Stanford University Law School launched a new initiative this month, the Legal Design Lab, with a mission to develop new user-friendly models of legal services and train law students in “human-centered legal design.”
Margaret Hagan — a recent graduate of Stanford Law School and a lecturer at Stanford’s Institute of Design — will lead a group of law students on projects intended to make the law more accessible to lay people, including connecting them with Internet-based legal help.
Some projects include setting up easily-understood signs in courtrooms and creating a tool that lets courts and service providers send text messages to people going through the legal system to keep them informed.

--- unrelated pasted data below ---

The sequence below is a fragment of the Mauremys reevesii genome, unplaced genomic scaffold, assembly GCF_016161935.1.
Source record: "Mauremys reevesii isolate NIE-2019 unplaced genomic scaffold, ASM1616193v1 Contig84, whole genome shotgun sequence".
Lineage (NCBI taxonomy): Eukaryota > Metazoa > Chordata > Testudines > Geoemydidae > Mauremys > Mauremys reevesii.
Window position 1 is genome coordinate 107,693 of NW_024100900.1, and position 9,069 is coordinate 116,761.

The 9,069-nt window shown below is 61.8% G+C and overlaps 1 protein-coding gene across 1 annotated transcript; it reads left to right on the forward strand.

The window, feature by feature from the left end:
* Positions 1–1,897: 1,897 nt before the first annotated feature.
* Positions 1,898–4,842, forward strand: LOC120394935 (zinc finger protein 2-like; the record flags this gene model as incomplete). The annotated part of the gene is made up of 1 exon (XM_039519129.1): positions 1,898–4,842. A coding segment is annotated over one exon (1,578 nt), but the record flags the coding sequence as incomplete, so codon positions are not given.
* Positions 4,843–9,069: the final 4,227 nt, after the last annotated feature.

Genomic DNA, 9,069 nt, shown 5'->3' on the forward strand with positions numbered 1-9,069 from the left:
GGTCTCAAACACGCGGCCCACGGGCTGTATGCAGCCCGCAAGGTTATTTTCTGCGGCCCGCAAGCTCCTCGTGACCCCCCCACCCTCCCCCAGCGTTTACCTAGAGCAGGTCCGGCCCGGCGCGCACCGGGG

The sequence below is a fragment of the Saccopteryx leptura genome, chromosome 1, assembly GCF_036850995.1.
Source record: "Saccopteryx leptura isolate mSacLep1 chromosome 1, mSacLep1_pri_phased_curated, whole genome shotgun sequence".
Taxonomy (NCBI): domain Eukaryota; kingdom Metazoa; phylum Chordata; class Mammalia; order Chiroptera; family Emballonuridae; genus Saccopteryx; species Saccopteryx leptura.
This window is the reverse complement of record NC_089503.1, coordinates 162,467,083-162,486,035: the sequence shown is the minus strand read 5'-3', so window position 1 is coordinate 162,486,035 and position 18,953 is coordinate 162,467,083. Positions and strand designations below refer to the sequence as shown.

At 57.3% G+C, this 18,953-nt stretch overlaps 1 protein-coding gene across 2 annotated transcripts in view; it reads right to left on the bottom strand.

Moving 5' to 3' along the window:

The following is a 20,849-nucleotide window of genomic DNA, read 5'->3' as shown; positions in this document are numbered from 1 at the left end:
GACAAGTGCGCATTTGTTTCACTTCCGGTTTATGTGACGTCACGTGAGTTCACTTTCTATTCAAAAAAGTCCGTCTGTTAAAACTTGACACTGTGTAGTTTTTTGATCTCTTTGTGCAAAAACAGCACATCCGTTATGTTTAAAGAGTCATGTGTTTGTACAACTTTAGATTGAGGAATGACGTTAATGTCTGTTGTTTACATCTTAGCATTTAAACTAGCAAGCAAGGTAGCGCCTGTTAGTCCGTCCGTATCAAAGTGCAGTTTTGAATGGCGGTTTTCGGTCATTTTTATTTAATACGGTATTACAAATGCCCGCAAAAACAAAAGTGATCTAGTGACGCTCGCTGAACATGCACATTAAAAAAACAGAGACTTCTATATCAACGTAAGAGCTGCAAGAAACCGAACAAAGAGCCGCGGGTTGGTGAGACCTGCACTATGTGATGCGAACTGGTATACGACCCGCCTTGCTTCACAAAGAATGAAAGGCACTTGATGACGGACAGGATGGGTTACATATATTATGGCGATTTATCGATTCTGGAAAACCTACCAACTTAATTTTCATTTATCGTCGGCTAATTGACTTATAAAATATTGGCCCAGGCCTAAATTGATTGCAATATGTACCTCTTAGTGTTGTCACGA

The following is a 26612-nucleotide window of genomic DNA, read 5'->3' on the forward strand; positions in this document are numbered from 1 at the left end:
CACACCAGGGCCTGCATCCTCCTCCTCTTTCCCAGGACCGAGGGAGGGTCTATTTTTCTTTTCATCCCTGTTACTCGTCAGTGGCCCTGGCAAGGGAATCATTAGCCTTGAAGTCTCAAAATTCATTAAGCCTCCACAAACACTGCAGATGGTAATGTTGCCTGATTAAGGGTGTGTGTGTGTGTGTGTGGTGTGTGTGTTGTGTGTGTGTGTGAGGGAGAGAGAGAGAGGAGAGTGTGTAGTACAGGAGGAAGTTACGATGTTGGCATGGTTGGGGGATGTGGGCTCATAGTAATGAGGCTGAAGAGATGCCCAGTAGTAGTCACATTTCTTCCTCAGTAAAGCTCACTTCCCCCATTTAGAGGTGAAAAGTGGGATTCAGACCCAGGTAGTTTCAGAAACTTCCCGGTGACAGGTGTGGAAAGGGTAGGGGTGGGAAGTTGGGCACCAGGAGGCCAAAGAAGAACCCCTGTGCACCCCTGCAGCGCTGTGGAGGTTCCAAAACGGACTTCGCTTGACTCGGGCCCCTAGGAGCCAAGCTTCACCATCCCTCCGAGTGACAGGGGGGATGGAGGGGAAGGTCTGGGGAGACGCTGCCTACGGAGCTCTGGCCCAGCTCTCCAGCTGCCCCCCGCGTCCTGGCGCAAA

The overall goal of the lab, which is part of the Stanford Center on the Legal Profession, is to remove obstacles from the legal system, so that lay people and people who hire attorneys can better understand what’s happening, said Lucy Ricca, executive director of the Stanford Center of the Legal Profession.
“I do feel like we’re in a bit of a moment right now where people are really, really demanding and desiring a new way of thinking how to serve people,” Ricca told Big Law Business.
Students in the lab have so far worked with partners including Hewlett Packard Enterprise, Orrick, Herrington & Sutcliffe and Seyfarth Shaw. Non-profits such as the Eviction Defense Collaborative in San Francisco have worked with students on design challenges, such as how to visually present information to show how cases are proceeding, said Ricca.
Language, she said, “is exactly the right place to start. It’s a huge barrier to regular people being able to understand and be involved in their legal issue.”